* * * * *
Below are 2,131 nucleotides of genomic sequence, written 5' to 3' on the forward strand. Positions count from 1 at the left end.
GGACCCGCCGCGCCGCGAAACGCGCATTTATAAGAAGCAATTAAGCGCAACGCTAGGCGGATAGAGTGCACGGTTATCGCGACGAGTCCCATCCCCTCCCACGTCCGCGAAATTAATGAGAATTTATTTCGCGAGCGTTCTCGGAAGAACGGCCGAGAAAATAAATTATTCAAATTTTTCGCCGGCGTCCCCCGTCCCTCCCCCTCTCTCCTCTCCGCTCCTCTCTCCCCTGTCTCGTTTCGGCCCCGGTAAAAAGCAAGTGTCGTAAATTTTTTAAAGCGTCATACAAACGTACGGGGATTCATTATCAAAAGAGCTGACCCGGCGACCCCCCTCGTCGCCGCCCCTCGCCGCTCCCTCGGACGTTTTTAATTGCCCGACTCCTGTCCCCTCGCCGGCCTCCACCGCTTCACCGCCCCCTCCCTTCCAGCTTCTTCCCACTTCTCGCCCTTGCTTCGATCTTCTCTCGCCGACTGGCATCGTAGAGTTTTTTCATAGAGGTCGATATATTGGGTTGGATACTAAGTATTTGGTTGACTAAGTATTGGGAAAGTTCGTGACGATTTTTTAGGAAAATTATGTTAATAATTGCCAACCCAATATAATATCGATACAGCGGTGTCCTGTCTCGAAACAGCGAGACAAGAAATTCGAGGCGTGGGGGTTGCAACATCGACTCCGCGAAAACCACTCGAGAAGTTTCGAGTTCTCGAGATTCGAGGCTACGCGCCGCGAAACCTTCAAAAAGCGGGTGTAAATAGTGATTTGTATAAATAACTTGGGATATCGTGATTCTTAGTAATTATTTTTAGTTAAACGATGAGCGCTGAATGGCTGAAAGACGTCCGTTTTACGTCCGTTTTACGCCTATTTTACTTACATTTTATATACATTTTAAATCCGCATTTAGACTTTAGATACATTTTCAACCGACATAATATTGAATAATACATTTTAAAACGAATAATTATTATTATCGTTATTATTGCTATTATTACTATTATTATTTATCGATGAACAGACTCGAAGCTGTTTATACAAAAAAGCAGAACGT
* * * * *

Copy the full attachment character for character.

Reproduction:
Below are 2,131 nucleotides of genomic sequence, written 5' to 3' on the forward strand. Positions count from 1 at the left end.
GGACCCGCCGCGCCGCGAAACGCGCATTTATAAGAAGCAATTAAGCGCAACGCTAGGCGGATAGAGTGCACGGTTATCGCGACGAGTCCCATCCCCTCCCACGTCCGCGAAATTAATGAGAATTTATTTCGCGAGCGTTCTCGGAAGAACGGCCGAGAAAATAAATTATTCAAATTTTTCGCCGGCGTCCCCCGTCCCTCCCCCTCTCTCCTCTCCGCTCCTCTCTCCCCTGTCTCGTTTCGGCCCCGGTAAAAAGCAAGTGTCGTAAATTTTTTAAAGCGTCATACAAACGTACGGGGATTCATTATCAAAAGAGCTGACCCGGCGACCCCCCTCGTCGCCGCCCCTCGCCGCTCCCTCGGACGTTTTTAATTGCCCGACTCCTGTCCCCTCGCCGGCCTCCACCGCTTCACCGCCCCCTCCCTTCCAGCTTCTTCCCACTTCTCGCCCTTGCTTCGATCTTCTCTCGCCGACTGGCATCGTAGAGTTTTTTCATAGAGGTCGATATATTGGGTTGGATACTAAGTATTTGGTTGACTAAGTATTGGGAAAGTTCGTGACGATTTTTTAGGAAAATTATGTTAATAATTGCCAACCCAATATAATATCGATACAGCGGTGTCCTGTCTCGAAACAGCGAGACAAGAAATTCGAGGCGTGGGGGTTGCAACATCGACTCCGCGAAAACCACTCGAGAAGTTTCGAGTTCTCGAGATTCGAGGCTACGCGCCGCGAAACCTTCAAAAAGCGGGTGTAAATAGTGATTTGTATAAATAACTTGGGATATCGTGATTCTTAGTAATTATTTTTAGTTAAACGATGAGCGCTGAATGGCTGAAAGACGTCCGTTTTACGTCCGTTTTACGCCTATTTTACTTACATTTTATATACATTTTAAATCCGCATTTAGACTTTAGATACATTTTCAACCGACATAATATTGAATAATACATTTTAAAACGAATAATTATTATTATCGTTATTATTGCTATTATTACTATTATTATTTATCGATGAACAGACTCGAAGCTGTTTATACAAAAAAGCAGAACGT